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Natural Awakenings Tucson

New Statewide Solar Policy Could Reshape Arizona’s Energy Future

In October, the Arizona Corporation Commission (ACC) held a meeting to discuss the value of solar. The agenda included a vote on reopening the Value of Solar proceeding, whether to change the 10-year buyback rate lock-in period for solar customers and the rule limiting the reduction in buyback rates to no more than 10 percent per year and reversing course on the grandfathering of legacy net metering customers. Oral testimony at the meeting was overwhelmingly opposed to the ACC reopening the value of solar proceeding or increasing the step-down rate. Those in opposition included solar homeowners, solar workers, clean energy advocates, ratepayer advocates and every regulated utility in the state.
The ACC decided not to re-open the Value of Solar case, which dictates how solar owners who installed in 2017 or later are credited for the surplus energy they contribute to the grid. However, the Commission did vote to open a new docket to re-evaluate the 10 percent step-down limitation and lock-in period for future solar customers.
 The original 2017 Value of Solar decision, reached after a lengthy evidentiary hearing and extensive deliberation and compromise, was designed to ensure predictable compensation for solar owners while providing stability to Arizona’s rooftop solar market. Current solar customers will maintain their rates.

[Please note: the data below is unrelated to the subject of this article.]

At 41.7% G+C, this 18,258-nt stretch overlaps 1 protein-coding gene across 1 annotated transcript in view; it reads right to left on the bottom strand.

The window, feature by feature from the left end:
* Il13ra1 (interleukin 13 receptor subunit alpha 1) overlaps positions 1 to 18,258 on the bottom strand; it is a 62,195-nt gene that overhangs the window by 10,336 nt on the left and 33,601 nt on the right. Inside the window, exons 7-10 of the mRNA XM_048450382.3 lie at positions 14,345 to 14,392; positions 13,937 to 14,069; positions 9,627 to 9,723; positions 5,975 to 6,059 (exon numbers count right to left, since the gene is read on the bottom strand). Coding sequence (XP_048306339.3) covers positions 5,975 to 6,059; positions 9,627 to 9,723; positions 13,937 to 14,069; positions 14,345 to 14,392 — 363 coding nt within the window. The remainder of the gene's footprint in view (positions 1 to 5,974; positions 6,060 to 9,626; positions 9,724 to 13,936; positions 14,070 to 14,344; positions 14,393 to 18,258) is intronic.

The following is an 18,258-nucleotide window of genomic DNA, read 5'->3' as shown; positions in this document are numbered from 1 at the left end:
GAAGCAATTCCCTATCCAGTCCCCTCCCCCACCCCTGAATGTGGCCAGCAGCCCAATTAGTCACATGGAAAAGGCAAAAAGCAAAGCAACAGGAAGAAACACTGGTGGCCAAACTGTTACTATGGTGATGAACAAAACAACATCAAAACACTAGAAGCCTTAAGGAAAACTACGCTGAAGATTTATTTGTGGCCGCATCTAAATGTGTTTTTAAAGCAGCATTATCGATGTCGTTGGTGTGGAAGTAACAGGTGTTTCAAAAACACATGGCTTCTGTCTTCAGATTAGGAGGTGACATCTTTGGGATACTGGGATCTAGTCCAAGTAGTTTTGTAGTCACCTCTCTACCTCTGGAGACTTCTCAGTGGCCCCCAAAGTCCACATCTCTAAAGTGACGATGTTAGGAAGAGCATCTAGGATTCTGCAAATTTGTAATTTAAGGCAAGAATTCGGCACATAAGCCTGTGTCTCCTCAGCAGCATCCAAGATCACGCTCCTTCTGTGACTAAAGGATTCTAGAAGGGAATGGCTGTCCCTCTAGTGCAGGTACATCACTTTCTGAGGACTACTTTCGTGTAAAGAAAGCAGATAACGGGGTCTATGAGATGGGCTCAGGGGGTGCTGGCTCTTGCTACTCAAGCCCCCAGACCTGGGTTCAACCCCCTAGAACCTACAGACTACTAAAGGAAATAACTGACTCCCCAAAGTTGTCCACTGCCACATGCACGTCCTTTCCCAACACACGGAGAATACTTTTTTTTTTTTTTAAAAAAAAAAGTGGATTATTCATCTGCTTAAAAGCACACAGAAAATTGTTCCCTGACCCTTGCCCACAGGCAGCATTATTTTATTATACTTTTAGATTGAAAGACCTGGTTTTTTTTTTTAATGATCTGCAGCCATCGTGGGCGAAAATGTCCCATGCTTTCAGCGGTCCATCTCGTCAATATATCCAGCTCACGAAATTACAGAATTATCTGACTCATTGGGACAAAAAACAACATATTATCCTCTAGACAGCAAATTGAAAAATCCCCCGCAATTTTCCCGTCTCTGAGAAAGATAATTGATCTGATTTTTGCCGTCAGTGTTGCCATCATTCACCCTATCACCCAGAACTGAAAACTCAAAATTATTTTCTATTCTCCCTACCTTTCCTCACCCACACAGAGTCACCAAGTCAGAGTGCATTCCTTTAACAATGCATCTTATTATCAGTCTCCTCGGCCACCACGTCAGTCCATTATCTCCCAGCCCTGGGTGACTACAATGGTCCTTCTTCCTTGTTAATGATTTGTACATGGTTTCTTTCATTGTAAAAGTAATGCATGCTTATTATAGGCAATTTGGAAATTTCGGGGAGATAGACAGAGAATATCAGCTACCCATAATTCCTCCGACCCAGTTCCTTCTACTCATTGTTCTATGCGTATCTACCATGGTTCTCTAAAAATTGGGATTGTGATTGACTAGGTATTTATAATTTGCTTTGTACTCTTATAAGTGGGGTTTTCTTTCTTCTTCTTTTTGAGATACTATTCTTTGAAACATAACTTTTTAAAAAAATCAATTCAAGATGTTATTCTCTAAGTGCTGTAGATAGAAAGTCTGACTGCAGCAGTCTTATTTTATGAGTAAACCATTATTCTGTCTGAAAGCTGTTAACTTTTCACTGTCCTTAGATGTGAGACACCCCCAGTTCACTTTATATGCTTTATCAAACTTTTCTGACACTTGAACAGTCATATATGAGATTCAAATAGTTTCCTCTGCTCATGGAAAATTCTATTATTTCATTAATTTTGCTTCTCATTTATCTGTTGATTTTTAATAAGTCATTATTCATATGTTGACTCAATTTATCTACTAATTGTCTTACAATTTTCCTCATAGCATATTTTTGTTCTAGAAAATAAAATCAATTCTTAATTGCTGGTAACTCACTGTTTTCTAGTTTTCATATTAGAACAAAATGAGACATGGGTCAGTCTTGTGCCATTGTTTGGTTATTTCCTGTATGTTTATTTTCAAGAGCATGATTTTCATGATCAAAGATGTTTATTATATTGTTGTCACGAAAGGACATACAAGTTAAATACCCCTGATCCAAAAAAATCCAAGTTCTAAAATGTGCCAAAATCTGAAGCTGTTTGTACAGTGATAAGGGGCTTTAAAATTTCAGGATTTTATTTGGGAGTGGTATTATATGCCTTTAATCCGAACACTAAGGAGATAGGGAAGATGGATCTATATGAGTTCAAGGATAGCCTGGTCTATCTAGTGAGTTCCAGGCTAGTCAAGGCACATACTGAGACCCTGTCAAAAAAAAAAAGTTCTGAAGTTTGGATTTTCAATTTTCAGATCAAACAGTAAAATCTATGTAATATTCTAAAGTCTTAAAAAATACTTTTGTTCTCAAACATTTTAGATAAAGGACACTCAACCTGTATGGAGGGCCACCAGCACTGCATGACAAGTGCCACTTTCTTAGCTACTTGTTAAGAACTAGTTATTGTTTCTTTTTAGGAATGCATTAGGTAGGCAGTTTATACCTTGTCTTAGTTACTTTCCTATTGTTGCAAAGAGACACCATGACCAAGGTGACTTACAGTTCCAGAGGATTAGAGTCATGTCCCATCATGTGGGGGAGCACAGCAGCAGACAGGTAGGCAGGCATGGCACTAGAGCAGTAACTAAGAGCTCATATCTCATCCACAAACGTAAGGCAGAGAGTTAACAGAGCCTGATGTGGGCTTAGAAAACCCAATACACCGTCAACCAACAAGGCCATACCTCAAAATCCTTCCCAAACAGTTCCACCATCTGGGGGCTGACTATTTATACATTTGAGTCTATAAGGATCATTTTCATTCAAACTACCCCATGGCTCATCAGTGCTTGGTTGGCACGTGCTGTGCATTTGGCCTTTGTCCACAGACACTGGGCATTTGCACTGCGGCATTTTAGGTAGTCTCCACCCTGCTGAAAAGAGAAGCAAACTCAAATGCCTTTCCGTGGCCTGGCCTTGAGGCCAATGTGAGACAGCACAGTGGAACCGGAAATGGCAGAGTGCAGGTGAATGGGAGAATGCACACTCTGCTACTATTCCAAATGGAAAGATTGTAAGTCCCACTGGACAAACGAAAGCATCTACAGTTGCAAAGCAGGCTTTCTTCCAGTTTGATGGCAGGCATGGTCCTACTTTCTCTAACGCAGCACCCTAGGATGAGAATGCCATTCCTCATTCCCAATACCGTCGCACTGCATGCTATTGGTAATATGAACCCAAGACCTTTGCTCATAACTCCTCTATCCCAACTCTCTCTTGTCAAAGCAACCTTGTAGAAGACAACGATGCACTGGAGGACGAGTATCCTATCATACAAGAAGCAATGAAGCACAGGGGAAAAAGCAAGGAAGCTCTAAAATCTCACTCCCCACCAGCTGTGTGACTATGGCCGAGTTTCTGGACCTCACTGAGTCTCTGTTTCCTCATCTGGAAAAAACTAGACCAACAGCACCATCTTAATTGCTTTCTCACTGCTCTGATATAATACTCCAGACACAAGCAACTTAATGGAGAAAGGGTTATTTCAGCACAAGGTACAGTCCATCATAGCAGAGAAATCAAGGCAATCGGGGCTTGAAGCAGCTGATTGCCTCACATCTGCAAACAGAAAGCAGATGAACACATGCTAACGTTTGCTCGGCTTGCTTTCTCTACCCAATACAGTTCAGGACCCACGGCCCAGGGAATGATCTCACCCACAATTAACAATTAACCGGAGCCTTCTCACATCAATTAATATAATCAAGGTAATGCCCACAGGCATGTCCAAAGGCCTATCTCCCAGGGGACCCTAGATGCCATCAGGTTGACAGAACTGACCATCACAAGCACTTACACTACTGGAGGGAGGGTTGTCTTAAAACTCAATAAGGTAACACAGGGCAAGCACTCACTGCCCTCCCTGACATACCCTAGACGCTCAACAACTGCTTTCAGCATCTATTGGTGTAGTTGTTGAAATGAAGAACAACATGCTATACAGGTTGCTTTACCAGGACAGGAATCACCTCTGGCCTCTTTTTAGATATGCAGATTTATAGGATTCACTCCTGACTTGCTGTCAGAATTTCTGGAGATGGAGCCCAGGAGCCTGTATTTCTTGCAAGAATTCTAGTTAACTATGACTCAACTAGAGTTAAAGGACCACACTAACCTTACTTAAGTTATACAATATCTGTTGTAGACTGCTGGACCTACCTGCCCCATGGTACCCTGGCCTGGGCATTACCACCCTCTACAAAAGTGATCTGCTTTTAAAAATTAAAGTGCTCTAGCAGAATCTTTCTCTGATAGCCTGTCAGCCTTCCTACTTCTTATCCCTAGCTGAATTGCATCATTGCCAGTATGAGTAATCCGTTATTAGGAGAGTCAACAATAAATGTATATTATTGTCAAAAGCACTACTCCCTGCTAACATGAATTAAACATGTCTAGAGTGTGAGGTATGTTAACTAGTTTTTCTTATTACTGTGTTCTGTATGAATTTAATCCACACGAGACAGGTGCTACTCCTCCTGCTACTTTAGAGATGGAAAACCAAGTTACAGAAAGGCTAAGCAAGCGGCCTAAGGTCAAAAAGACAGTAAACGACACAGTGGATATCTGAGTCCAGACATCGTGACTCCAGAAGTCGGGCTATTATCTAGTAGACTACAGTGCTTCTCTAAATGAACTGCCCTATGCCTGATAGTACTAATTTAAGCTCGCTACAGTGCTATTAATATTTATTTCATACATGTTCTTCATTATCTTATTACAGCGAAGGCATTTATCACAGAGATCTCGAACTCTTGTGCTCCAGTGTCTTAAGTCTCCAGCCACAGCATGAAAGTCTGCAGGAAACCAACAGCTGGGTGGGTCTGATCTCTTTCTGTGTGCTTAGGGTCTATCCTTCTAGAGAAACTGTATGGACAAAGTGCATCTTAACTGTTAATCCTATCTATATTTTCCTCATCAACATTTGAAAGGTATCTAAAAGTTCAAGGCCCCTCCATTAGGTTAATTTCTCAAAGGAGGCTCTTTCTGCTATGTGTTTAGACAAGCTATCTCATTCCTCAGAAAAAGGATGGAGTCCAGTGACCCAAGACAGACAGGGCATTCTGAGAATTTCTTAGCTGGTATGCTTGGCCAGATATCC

While the ACC did not re-open the export rate proceeding, the potential changes could still substantially reduce compensation for solar energy and erode critical protections for homeowners investing in solar power. The step-down limit and lock-in period give homeowners predictability about the compensation they will receive for energy exported to the grid, which is critical when deciding to invest in solar. Changing these rules would directly impact the Arizona solar industry during a period of heavy federal investment in clean energy.
There are already over 200,000 solar users and over 8,000 solar jobs in Arizona; in fact, Arizona’s solar sector pumped $1.5 billion into our economy last year. However, this bizarre and sudden policy change could undermine that.

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